Sail portions 22a and 22b are attached to diametrically opposite locations of the shaft 21 such that the sail can be reefed by the shaft 21 being turned, whereby the sail is rolled up.
The mechanism for achieving this is shown in more detail in FIG. 4. Pulleys 23 are attached above and below on shaft 21 and rope 24 is wound therearound with a few turns, by which the sail can be erected. These ropes 24 extend to near the outerends of the yard 8, are wound around a roller 25 and are attached at 26 to the corresponding half of the sail. If the shaft is turned in one direction, both sail halves 22a and 22b are rolled up, while the rope 24 is extended. The roller 25 is securedby a spring 36 so that the rope 24 is always biased toward a rigid condition. If the direction of rotation of the shaft 21 is reversed, the rope 24 on both sides of the yard is shortened by accumulation on the pulley, whereby the sail halves are pulledaway from erecting shaft 21.
The upper boltropes 48 of the sail are held in a screw-shaped groove 51 on the inboard portion of pulley 23 upon being rolled up on the shaft, the illustration of which shows the sail 22a in part broken away.
Understandably, the sails do not have to be completely reefed or completely erected. During a storm, in between positions are possible, whereby the shaft is appropriately turned just so far that its greatest longitudinal extension assumes thedirection of the tangent to the yards, as shown in FIG. 3, so that the shaft 21 creates the least possible additional wind resistance.
In FIG. 5, longitudinal groove 27 in yard 8 shown by a broken line, holds boltrope 28 of the sail for erecting and reefing the sail. The boltrope is so arranged that two ropes 28 are positioned next to each other and not just one rope as iscustomary. The edge area of the sail 22a is laid around both ropes 28 and is sewn at 29.
In FIG. 6, another embodiment of a boltrope is shown. The boltrope is in the form of a link chain in which the surfaces of the links of the chain are alternatingly perpendicular to one another. Every second chain link 43, which extendsessentially coplanar with the surface of the sail 22, is attached; e.g., sewn, to the sail at 44. The chain links 45 lying in between links 43 extend in a plane (see arrow 46) essentially perpendicular to the sail and are securely retained by the groove27.
In FIGS. 7 and 8 there is shown by an especially advantageous specific embodiment of the yard. The yard consists of three rod-shaped components 30, 31 and 32, which are arranged essentially parallel to one another in a triangular pattern. Twoof the rod-shaped components; i.e., the rod-shaped components 30 and 31, are arranged one above the other, the third rod-shaped component 32 is half-way between rod components 30 and 31 and behind them. The rod-shaped components 30, 31, and 32 areattached by supports 33.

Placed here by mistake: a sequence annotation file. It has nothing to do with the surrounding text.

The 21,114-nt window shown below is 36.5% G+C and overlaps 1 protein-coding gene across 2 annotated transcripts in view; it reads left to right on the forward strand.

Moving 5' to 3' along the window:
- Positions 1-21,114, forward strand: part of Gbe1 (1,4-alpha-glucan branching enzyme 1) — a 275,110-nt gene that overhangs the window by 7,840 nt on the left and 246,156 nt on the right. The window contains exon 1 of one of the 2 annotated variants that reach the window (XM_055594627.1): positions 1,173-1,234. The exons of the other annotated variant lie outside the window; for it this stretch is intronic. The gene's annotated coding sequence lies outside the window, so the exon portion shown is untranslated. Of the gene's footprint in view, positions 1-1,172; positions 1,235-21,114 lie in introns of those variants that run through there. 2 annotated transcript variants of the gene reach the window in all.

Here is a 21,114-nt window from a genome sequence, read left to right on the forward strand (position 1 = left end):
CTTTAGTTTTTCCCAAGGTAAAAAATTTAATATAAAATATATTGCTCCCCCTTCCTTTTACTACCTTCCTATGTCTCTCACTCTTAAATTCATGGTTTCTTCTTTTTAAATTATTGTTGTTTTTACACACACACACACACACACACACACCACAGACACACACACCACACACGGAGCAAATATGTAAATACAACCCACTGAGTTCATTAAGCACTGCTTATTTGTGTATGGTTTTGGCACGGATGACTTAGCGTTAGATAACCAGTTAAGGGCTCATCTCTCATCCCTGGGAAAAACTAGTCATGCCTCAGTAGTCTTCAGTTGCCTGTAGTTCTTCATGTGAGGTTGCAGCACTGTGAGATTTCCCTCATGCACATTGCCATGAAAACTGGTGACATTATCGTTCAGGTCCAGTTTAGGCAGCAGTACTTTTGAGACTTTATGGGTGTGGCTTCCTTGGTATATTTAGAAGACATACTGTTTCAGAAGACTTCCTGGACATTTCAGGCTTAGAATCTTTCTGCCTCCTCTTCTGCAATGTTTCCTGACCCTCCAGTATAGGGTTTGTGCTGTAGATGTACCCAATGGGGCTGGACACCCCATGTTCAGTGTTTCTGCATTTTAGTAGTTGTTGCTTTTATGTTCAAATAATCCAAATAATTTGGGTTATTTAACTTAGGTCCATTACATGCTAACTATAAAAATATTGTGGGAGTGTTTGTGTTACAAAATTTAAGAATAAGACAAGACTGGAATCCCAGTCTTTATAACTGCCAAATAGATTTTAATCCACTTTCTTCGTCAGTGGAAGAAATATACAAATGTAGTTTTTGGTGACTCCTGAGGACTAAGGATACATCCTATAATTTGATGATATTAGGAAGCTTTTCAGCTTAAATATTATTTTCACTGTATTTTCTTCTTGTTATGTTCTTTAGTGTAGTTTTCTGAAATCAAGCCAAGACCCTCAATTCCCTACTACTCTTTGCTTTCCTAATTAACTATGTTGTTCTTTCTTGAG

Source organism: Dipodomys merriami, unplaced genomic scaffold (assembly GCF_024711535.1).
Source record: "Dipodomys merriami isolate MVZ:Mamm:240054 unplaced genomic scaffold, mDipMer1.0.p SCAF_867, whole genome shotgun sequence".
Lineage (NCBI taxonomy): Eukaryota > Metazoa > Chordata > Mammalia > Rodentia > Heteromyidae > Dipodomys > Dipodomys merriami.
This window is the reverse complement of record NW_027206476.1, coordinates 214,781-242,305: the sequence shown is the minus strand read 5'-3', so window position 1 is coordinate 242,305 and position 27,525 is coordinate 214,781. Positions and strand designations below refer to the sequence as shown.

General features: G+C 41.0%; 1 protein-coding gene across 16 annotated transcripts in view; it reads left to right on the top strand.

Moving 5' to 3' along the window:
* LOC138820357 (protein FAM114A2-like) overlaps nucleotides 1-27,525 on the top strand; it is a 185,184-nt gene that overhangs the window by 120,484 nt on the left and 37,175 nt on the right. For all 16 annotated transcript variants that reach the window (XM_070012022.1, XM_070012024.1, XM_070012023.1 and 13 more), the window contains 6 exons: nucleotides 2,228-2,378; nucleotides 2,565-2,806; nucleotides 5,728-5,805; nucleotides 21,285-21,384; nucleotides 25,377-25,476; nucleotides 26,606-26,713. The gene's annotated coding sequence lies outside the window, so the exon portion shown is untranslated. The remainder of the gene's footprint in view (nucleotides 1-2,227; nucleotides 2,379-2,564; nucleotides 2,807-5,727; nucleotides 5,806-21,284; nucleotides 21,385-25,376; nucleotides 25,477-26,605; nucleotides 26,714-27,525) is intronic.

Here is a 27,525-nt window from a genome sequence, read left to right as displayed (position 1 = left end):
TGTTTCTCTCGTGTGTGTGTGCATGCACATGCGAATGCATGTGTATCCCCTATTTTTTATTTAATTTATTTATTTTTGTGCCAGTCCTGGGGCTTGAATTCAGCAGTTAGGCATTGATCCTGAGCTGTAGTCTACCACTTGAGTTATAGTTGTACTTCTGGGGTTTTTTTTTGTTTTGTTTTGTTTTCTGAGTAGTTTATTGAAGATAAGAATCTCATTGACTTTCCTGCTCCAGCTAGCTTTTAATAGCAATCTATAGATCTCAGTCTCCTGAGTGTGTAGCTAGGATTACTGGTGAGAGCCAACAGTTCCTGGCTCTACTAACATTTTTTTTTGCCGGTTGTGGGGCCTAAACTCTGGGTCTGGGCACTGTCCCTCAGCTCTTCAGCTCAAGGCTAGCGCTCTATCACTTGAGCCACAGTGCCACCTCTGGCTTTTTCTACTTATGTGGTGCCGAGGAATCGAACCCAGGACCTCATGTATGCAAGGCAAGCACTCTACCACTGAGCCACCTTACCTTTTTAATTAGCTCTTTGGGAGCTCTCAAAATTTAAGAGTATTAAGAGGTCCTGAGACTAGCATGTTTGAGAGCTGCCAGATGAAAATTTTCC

FIG. 8 shows the central and outer parts of a yard. Approximately one-third of its length is not shown in the drawing as designated at 52. As the drawing shows, the upper rod-shaped component 30, and correspondingly the lower rod-shapedcomponent 31, consists of sections 30a, 30b, 30c, and 30d, which are attached at their connecting points with pivotal links 34. Groove 27 is located behind these sections for the boltrope of the sail. This groove is arranged in a correspondinglyflexible holder or in such a holder that it also does not lose its guiding characteristics if the sections 30a to 30d bend around the links 34 at a relatively small angle.
The bending also affects the rod-shaped components 32 consisting of sections 32a, 32b, 32c and 32d, which correspond to sections 30a to 30d of the anterior rod-shaped components. The individual sections 32a to 32d are connected togethertelescopically in such a way that one portion of a component can penetrate at various depths into the one next to it, for example, by a plug of one that can penetrate at various depths into a corresponding bore of its adjacent component. The depth ofthis penetration and the penetration distance of sections 32a to 32d are varied by the piston/cylinder units 35. By altering the distances of components 32a to 32d the curving of the yard is changed in order to maintain the best possible adaptation ofthe sails to the predominant wind conditions.
In FIG. 9, the shape of the sail 22 is schematically shown as used in accordance to the invention. This sail is acted upon by traction, in the direction of the arrows 47, by wires or ropes 24, with which the sail is erected and spread. Althoughthis is exaggerated in the drawing, it is known that these forces spread not only the upper and lower boltropes 48, 49 but also the exterior or side boltropes 50. In this manner, the whole sail will be more or less spread uniformly. The boltropes areespecially stretched because the ropes 24 are fully stretched, the guide pulleys 25 are always at a distance from the sail, and due to the bending of the yard as indicated by dotted lines at 6 and 7, the pulleys are also farther apart than would be thecase with conventional guide pulleys.